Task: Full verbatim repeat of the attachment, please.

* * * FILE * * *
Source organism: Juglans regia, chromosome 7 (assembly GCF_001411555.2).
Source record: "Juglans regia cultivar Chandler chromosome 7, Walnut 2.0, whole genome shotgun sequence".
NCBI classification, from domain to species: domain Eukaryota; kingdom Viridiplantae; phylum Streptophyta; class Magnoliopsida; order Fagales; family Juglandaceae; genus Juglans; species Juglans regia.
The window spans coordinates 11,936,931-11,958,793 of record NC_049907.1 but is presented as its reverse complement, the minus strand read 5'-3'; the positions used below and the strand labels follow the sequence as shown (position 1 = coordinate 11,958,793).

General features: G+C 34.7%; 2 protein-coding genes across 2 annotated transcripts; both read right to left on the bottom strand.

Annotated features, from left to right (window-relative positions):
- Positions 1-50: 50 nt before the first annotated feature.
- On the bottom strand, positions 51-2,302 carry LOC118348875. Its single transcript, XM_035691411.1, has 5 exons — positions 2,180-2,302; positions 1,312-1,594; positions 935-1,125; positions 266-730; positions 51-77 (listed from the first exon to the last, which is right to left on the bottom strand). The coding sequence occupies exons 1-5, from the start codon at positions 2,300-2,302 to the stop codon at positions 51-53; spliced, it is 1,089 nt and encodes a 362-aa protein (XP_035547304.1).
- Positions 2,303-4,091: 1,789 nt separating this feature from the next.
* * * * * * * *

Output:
Source organism: Juglans regia, chromosome 7 (assembly GCF_001411555.2).
Source record: "Juglans regia cultivar Chandler chromosome 7, Walnut 2.0, whole genome shotgun sequence".
NCBI classification, from domain to species: domain Eukaryota; kingdom Viridiplantae; phylum Streptophyta; class Magnoliopsida; order Fagales; family Juglandaceae; genus Juglans; species Juglans regia.
The window spans coordinates 11,936,931-11,958,793 of record NC_049907.1 but is presented as its reverse complement, the minus strand read 5'-3'; the positions used below and the strand labels follow the sequence as shown (position 1 = coordinate 11,958,793).

General features: G+C 34.7%; 2 protein-coding genes across 2 annotated transcripts; both read right to left on the bottom strand.

Annotated features, from left to right (window-relative positions):
- Positions 1-50: 50 nt before the first annotated feature.
- On the bottom strand, positions 51-2,302 carry LOC118348875. Its single transcript, XM_035691411.1, has 5 exons — positions 2,180-2,302; positions 1,312-1,594; positions 935-1,125; positions 266-730; positions 51-77 (listed from the first exon to the last, which is right to left on the bottom strand). The coding sequence occupies exons 1-5, from the start codon at positions 2,300-2,302 to the stop codon at positions 51-53; spliced, it is 1,089 nt and encodes a 362-aa protein (XP_035547304.1).
- Positions 2,303-4,091: 1,789 nt separating this feature from the next.